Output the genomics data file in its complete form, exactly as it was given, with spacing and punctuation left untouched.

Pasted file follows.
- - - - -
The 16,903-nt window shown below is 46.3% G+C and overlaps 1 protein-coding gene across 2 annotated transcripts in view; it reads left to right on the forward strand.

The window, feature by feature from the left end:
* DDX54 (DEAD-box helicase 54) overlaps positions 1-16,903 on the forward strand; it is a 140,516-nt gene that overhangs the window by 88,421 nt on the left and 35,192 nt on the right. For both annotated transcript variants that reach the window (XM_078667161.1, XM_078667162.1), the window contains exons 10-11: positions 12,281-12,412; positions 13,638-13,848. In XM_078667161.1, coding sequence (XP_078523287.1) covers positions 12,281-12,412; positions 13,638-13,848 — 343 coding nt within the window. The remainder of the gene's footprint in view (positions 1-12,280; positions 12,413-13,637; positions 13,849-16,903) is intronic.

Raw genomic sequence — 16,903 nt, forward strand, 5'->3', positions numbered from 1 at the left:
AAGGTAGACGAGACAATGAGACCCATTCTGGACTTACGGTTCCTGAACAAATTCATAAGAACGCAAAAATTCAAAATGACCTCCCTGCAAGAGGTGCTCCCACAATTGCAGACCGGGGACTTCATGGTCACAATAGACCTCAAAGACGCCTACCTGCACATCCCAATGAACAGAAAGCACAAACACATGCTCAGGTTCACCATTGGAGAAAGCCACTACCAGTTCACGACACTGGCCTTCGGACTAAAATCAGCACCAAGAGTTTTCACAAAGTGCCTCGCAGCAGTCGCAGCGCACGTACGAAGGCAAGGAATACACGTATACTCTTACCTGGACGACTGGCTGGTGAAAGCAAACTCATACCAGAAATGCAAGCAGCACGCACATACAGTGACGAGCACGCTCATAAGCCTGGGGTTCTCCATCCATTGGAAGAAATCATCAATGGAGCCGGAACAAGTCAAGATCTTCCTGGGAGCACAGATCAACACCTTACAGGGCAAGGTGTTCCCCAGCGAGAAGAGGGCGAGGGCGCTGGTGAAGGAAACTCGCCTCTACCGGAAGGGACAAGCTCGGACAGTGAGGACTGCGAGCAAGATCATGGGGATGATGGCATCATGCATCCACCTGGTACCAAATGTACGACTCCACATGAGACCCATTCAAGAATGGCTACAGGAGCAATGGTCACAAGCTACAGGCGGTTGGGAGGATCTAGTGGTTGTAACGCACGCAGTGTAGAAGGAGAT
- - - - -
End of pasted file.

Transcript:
The 16,903-nt window shown below is 46.3% G+C and overlaps 1 protein-coding gene across 2 annotated transcripts in view; it reads left to right on the forward strand.

The window, feature by feature from the left end:
* DDX54 (DEAD-box helicase 54) overlaps positions 1-16,903 on the forward strand; it is a 140,516-nt gene that overhangs the window by 88,421 nt on the left and 35,192 nt on the right. For both annotated transcript variants that reach the window (XM_078667161.1, XM_078667162.1), the window contains exons 10-11: positions 12,281-12,412; positions 13,638-13,848. In XM_078667161.1, coding sequence (XP_078523287.1) covers positions 12,281-12,412; positions 13,638-13,848 — 343 coding nt within the window. The remainder of the gene's footprint in view (positions 1-12,280; positions 12,413-13,637; positions 13,849-16,903) is intronic.

Raw genomic sequence — 16,903 nt, forward strand, 5'->3', positions numbered from 1 at the left:
AAGGTAGACGAGACAATGAGACCCATTCTGGACTTACGGTTCCTGAACAAATTCATAAGAACGCAAAAATTCAAAATGACCTCCCTGCAAGAGGTGCTCCCACAATTGCAGACCGGGGACTTCATGGTCACAATAGACCTCAAAGACGCCTACCTGCACATCCCAATGAACAGAAAGCACAAACACATGCTCAGGTTCACCATTGGAGAAAGCCACTACCAGTTCACGACACTGGCCTTCGGACTAAAATCAGCACCAAGAGTTTTCACAAAGTGCCTCGCAGCAGTCGCAGCGCACGTACGAAGGCAAGGAATACACGTATACTCTTACCTGGACGACTGGCTGGTGAAAGCAAACTCATACCAGAAATGCAAGCAGCACGCACATACAGTGACGAGCACGCTCATAAGCCTGGGGTTCTCCATCCATTGGAAGAAATCATCAATGGAGCCGGAACAAGTCAAGATCTTCCTGGGAGCACAGATCAACACCTTACAGGGCAAGGTGTTCCCCAGCGAGAAGAGGGCGAGGGCGCTGGTGAAGGAAACTCGCCTCTACCGGAAGGGACAAGCTCGGACAGTGAGGACTGCGAGCAAGATCATGGGGATGATGGCATCATGCATCCACCTGGTACCAAATGTACGACTCCACATGAGACCCATTCAAGAATGGCTACAGGAGCAATGGTCACAAGCTACAGGCGGTTGGGAGGATCTAGTGGTTGTAACGCACGCAGTGTAGAAGGAGAT